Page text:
John Elliotson (1791 –1868) was an English physician.
Elliotson was one of the first teachers in London to appreciate the value of clinical lecturing, and one of the earliest among British physicians to advocate the employment of the stethoscope.
John Elliotson established a reputatiion early in his career as open to innovative ideas, insistent on empirical methods of research, and ready to experiment with new medical procedures that promised to benefit patients' health. In 1831, he was elected Professor of Physic in the new, secular London University, and helped transform it into the institution that continues to be known even now as University College London. An advocate of close ties between academic and clinical work, he became physician to University College Hospital in 1834.
He was a student of phrenology and mesmerism, but at the time both fields were vying for scientific authority. Elliotson hoped his development of mesmerism would lead to new therapeutic applications for medical science (and so also help score 'social reform' points against UCL's 'Tory' Rival, Kings). Elliotson tended to use working class, female subjects for mesmeric research and demonstration, often from Irish immigrant communities. This was not unusual, but was perhaps his downfall. Because the effects of mesmerism took place in the subjects mind, the scientific community had to believe their testimony. Elliotson tried using middle-class peers as subjects, but felt they brought with them an undesirable obtrusion of their own sense of identity and their expectations of the experiment would led them to censor their reports. In comparison, Elliotson, rather patronisingly to contemporary eyes, felt the poorer subjects were closer to the mechanical instruments or animals of physical or physiological experimental traditions. He famously claimed he could play the brain of his subjects as he would a piano. The same prejudices, however, made it easier to discount his work, especially as Elliotson's subjects proved to be slightly less passive than he had hoped.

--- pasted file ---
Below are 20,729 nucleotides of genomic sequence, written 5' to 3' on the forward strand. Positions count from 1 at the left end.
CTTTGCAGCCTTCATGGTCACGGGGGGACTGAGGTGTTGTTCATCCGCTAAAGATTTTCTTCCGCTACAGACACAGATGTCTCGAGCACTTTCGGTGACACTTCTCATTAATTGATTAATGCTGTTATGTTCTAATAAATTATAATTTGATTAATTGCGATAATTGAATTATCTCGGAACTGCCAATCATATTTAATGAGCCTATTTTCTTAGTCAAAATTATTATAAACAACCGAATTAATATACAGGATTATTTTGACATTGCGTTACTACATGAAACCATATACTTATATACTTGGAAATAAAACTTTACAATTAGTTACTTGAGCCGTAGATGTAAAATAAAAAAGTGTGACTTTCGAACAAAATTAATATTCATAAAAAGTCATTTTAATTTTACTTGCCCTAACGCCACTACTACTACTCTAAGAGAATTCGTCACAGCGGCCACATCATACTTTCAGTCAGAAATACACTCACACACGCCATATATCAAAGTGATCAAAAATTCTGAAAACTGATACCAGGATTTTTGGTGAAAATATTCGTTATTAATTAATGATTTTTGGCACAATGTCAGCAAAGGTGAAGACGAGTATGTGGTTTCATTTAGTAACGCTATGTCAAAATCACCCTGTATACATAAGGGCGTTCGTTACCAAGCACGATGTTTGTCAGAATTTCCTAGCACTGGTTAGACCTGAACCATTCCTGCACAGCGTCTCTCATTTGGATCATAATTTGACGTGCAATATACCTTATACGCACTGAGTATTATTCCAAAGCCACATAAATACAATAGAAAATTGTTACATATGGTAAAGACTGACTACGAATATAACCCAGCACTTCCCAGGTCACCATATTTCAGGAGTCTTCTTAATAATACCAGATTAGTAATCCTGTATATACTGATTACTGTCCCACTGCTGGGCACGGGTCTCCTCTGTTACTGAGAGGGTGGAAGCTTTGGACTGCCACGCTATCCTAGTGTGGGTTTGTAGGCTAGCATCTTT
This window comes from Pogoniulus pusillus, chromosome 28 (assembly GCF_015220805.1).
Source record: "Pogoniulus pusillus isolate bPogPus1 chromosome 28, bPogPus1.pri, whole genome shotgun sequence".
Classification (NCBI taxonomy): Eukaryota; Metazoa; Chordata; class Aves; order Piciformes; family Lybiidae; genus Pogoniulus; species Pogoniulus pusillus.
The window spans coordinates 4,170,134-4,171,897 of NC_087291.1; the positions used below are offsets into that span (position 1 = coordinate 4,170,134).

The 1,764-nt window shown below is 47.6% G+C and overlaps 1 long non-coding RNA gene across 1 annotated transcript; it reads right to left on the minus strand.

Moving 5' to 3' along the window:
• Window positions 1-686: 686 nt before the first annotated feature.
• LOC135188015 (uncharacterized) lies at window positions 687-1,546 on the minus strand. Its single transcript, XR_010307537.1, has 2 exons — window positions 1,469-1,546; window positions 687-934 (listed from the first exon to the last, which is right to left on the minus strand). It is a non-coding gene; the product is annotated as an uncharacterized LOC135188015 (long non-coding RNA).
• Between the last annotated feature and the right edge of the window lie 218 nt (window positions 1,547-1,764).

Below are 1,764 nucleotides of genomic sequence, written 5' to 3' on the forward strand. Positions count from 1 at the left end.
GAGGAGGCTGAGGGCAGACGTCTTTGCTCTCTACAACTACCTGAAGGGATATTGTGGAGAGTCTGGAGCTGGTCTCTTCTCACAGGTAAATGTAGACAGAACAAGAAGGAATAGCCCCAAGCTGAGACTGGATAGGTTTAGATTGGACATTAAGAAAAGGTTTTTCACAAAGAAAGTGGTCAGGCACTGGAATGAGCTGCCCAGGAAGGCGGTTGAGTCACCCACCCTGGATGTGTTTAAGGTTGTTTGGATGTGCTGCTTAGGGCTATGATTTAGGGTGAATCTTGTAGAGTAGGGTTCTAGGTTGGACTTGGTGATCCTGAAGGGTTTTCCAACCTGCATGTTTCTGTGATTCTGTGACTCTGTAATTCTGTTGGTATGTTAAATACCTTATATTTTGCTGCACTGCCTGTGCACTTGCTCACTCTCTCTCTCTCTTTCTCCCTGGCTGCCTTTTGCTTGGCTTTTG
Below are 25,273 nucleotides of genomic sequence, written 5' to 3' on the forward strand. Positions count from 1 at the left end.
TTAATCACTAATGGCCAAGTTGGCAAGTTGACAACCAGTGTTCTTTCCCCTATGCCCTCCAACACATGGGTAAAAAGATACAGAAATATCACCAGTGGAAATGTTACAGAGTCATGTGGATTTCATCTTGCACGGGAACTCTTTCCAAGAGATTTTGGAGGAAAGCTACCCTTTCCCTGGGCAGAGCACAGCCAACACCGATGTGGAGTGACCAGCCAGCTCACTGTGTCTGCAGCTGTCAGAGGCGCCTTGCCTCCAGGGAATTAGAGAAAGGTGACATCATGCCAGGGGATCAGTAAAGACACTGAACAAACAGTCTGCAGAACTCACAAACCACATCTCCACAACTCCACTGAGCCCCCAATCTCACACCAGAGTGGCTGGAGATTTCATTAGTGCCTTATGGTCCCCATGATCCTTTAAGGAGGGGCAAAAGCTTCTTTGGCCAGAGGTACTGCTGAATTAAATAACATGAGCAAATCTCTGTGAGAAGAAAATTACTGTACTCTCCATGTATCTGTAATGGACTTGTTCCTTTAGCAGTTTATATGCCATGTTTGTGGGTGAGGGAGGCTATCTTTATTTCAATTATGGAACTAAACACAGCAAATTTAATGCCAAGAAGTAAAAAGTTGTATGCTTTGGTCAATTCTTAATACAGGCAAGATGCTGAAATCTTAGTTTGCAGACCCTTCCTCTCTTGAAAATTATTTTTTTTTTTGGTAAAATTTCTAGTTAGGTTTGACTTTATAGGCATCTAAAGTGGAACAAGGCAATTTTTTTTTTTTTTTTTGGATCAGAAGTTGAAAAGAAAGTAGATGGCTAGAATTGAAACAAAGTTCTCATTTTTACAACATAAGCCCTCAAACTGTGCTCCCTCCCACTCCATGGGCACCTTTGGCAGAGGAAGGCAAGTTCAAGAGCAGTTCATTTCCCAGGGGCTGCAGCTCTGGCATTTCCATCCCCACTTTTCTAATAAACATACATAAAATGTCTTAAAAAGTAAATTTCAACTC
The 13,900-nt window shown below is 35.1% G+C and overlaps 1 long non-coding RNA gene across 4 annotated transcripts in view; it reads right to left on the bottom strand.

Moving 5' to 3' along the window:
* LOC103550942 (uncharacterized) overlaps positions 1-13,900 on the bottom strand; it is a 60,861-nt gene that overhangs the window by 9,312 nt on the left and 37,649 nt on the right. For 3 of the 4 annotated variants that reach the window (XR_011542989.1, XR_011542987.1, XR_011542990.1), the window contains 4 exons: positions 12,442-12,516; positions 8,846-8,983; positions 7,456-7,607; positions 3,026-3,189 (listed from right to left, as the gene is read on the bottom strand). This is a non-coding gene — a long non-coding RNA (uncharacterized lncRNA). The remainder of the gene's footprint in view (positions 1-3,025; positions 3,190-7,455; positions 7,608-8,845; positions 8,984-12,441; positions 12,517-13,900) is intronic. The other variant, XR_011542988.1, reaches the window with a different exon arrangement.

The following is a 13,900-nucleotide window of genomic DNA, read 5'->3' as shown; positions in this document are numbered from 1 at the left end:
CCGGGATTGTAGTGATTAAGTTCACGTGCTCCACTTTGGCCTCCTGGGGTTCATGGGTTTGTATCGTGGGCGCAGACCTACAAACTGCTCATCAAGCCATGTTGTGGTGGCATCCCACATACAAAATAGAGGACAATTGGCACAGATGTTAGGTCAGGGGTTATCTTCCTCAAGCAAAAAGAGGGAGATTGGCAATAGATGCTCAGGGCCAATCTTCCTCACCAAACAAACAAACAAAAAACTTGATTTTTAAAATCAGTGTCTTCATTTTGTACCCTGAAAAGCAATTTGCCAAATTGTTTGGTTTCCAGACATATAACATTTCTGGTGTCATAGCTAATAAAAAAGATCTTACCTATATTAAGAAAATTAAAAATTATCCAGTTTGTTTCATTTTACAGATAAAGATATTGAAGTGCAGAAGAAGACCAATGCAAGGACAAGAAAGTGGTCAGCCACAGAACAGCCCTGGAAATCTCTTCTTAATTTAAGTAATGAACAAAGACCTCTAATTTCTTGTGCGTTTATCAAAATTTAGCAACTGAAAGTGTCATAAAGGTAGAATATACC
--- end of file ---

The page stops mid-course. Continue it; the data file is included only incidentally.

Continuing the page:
His interest in mesmerism eventually brought him into collision with the materialist biases of the medical committee of the hospital, a circumstance which led him, in December 1838, to resign the offices held by him there and at the university.